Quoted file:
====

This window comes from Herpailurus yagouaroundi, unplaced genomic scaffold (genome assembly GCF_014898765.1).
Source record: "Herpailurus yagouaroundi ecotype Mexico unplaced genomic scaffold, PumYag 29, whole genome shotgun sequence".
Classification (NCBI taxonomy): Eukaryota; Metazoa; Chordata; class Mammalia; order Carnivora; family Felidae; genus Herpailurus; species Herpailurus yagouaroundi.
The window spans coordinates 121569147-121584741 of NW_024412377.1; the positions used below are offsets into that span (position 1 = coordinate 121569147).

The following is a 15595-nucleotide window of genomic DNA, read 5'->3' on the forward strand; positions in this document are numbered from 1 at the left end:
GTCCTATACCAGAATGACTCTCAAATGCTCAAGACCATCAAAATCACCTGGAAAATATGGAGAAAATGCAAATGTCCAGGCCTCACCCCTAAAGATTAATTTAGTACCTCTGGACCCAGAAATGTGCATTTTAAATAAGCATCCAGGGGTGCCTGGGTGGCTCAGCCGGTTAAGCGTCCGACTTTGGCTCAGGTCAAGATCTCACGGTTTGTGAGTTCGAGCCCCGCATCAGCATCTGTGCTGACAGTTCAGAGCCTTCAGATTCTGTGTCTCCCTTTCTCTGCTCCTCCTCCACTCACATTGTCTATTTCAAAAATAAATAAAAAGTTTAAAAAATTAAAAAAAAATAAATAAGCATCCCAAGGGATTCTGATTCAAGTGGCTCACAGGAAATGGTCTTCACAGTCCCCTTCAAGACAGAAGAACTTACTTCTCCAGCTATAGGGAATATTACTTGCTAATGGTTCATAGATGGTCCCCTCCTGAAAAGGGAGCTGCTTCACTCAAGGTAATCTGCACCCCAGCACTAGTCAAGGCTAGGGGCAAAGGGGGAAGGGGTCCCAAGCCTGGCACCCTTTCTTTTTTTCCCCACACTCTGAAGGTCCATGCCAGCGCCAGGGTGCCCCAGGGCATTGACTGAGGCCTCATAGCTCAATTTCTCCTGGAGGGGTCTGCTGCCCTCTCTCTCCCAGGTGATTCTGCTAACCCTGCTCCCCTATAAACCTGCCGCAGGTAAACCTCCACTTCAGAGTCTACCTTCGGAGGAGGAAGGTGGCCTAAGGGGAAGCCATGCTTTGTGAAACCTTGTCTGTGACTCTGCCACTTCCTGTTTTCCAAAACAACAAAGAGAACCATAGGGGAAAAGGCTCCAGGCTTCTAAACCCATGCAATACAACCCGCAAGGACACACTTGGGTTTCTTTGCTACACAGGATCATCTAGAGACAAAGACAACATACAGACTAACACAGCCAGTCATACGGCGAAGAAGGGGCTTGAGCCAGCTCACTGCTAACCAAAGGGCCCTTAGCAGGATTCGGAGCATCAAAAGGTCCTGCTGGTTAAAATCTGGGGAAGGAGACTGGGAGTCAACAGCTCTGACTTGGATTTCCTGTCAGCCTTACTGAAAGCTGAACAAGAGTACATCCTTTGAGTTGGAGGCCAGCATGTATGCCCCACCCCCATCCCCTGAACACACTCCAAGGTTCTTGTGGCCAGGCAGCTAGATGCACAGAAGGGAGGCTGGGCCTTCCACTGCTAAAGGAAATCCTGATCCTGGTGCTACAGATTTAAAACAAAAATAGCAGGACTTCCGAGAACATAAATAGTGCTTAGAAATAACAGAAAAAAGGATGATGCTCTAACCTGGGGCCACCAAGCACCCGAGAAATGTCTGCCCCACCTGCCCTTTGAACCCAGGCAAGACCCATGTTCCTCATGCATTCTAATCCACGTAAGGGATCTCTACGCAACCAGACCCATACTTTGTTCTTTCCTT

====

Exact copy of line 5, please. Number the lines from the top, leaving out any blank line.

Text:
The following is a 15595-nucleotide window of genomic DNA, read 5'->3' on the forward strand; positions in this document are numbered from 1 at the left end: